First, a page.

The recommendations in this section help healthcare professionals recognise when a person might be entering the last days of their life, stabilising, or recovering. They supplement the individual clinical judgement required when making decisions about the certainty of prognosis and how to manage uncertainty.
  • Communication
    The recommendations cover establishing communication needs, discussing prognosis with the patient, family and multidisciplinary team, and appropriate documentation.
  • Shared decision making
    Here, you are required to establish the level of involvement in shared decision the patients wants, develop and individualised plan of care, take into account patients wishes (advanced directives etc), and resources (external or local) required.
  • Maintaining hydration
    It is recommended that: you support the person to drink if they are able, frequent mouth care is given, discuss the benefits of clinically assisted hydration, including the option to stop.
  • Pharmacological interventions
    General recommendations for prescribing for management of common end-of-life symptoms (pain, nausea and vomiting, breathlessness, agitation and secretions) are provided.
  • Anticipatory prescribing
    Assess, discuss with the patient and prescribe any medications that may be required to manage common end-of-life symptoms.

Conclusion
It is 31 years since Mills et al [5] published their review of end-of-life care yet successive approaches and guidance have still failed some patients, leading to a breakdown of confidence between patients and health professionals.

Although it is early days into the consultation on the new guidance, it has been welcomed by some; others however, are expressing concerns [10]. Of course, using such terms as ‘death guidance’ will never inspire confidence. Perhaps NICE should include some guidance for media reporting and support of the initiative…
Time will tell.

If you would like to comment on any of the issues raised by this article, particularly from your own experience or insight, Healthcare-Arena would welcome your views.

 

* The consultation period ends on the 9th September 2015 at 9pm. Information on how to submit you comments can be found at:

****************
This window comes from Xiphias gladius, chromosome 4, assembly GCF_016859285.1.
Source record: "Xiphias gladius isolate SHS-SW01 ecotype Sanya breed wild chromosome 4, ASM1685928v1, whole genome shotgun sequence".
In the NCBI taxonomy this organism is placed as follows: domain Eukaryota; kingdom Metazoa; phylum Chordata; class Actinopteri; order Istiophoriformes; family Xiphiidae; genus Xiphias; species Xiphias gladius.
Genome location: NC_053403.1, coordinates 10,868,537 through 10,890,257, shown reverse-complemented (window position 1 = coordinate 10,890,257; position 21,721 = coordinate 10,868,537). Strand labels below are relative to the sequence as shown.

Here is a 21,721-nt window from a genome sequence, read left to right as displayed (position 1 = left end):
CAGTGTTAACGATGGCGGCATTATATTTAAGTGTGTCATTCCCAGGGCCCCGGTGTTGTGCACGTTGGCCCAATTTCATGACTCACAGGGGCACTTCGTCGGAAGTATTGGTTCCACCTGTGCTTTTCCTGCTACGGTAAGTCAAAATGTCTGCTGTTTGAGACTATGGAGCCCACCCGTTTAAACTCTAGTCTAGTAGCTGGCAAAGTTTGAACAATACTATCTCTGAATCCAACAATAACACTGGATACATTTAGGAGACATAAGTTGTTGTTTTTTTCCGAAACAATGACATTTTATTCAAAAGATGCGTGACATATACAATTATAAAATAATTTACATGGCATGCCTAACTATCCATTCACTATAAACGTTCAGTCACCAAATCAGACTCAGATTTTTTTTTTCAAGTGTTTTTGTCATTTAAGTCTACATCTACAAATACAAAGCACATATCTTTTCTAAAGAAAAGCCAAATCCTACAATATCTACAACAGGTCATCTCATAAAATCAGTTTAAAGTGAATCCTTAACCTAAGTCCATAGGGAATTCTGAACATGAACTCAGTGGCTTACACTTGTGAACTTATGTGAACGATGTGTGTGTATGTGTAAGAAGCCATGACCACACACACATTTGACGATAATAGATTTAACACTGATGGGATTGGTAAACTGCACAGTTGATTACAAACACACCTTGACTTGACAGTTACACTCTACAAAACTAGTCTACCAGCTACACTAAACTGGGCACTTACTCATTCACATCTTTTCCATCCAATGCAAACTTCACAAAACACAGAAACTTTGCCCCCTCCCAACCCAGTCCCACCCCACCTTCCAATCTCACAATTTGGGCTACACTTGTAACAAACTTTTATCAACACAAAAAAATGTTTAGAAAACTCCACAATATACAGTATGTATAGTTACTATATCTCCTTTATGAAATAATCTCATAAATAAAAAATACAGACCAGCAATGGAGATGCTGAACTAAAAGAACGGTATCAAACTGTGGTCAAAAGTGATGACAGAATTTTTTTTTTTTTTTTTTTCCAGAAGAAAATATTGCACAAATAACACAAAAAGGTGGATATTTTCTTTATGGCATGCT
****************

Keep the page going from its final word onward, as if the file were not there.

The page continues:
http://www.nice.org.uk/guidance/indevelopment/GID-CGWAVE0694/consultation/care-of-the-dying-adult-draft-guideline-consultation

References

  1. Daily Mail. NHS still using Death Pathway despite ‘ban’ with charity warning that controversial end-of-life programme is merely operating under ‘a different name’. Daily Mail Online. 2015. http://www.dailymail.co.uk/news/article-2994291/NHS-using-Death-Pathway-despite-ban-charity-warning-controversial-end-life-programme-merely-operating-different-name.html Accessed August 2015
  2. Donnelly, L. (1 December 2012). “Half of those on Liverpool Care Pathway never told”. The Daily Telegraph (London). http://www.telegraph.co.uk/news/health/news/9716418/Half-of-those-on-Liverpool-Care-Pathway-never-told.html Accessed August 2015
  3. NHS Choices. News analysis: What is the Liverpool Care Pathway? 2015. http://www.nhs.uk/news/2012/11November/Pages/What-is-the-Liverpool-Care-Pathway.aspx Accessed August 2015
  4. The Parliamentary and Health Service Ombudsman. Dying without dignity. Investigations by the Parliamentary and Health Service Ombudsman into complaints about end of life care. 2015. http://www.ombudsman.org.uk/__data/assets/pdf_file/0019/32167/Dying_without_dignity_report.pdf Accessed August 2015
  5. Mills M, Davies HT, Macrae WA. Care of Dying Patients in Hospital. BMJ. 2015. 309(6954): 83–586. http://www.ncbi.nlm.nih.gov/pmc/articles/PMC2541438/ Accessed August 2015
  6. Neuberger J, Guthrie C, Aaronovitch D, Hameed K, et al. More Care, Less Pathway. A review of the Liverpool Care Pathway. 2013. https://www.gov.uk/government/uploads/system/uploads/attachment_data/file/212450/Liverpool_Care_Pathway.pdf Accessed August 2015
  7. Leadership Alliance for the Care of Dying People. One Chance to Get it Right. Improving people’s experience of care in the last few days and hours of life. 2014. https://www.gov.uk/government/uploads/system/uploads/attachment_data/file/323188/One_chance_to_get_it_right.pdf Accessed August 2015
  8. Department of Health. New approach to care for the dying published. 2014. https://www.gov.uk/government/news/new-approach-to-care-for-the-dying-published Accessed August 2015
  9. National Institute for Health and Care Excellence (NICE). Care of the Dying Adult. Draft for Consultation. http://www.nice.org.uk/guidance/gid-cgwave0694/resources/care-of-the-dying-adult-full-guideline2 Accessed August 2015
  10. Donnelly, L. New NHS death guidelines ‘worse than Liverpool Care Pathway’, Daily Telegraph. 3rd August 2015. http://www.telegraph.co.uk/news/health/news/11779213/New-death-guidelines-worse-than-Liverpool-Care-Pathway.html